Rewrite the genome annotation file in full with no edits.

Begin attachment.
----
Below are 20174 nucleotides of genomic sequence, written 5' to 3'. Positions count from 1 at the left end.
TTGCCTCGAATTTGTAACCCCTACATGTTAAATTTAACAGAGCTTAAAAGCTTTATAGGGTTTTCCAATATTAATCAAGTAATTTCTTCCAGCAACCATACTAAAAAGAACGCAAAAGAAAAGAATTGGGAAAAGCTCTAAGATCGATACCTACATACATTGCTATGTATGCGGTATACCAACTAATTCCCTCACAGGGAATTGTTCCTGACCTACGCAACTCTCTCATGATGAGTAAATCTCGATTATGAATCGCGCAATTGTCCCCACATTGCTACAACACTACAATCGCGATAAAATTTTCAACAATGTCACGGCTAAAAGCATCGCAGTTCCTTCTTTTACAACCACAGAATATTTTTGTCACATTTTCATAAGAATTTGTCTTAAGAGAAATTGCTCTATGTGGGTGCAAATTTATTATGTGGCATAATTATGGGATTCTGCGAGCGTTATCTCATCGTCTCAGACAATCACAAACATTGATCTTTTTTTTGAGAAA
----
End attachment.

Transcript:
Below are 20174 nucleotides of genomic sequence, written 5' to 3'. Positions count from 1 at the left end.
TTGCCTCGAATTTGTAACCCCTACATGTTAAATTTAACAGAGCTTAAAAGCTTTATAGGGTTTTCCAATATTAATCAAGTAATTTCTTCCAGCAACCATACTAAAAAGAACGCAAAAGAAAAGAATTGGGAAAAGCTCTAAGATCGATACCTACATACATTGCTATGTATGCGGTATACCAACTAATTCCCTCACAGGGAATTGTTCCTGACCTACGCAACTCTCTCATGATGAGTAAATCTCGATTATGAATCGCGCAATTGTCCCCACATTGCTACAACACTACAATCGCGATAAAATTTTCAACAATGTCACGGCTAAAAGCATCGCAGTTCCTTCTTTTACAACCACAGAATATTTTTGTCACATTTTCATAAGAATTTGTCTTAAGAGAAATTGCTCTATGTGGGTGCAAATTTATTATGTGGCATAATTATGGGATTCTGCGAGCGTTATCTCATCGTCTCAGACAATCACAAACATTGATCTTTTTTTTGAGAAA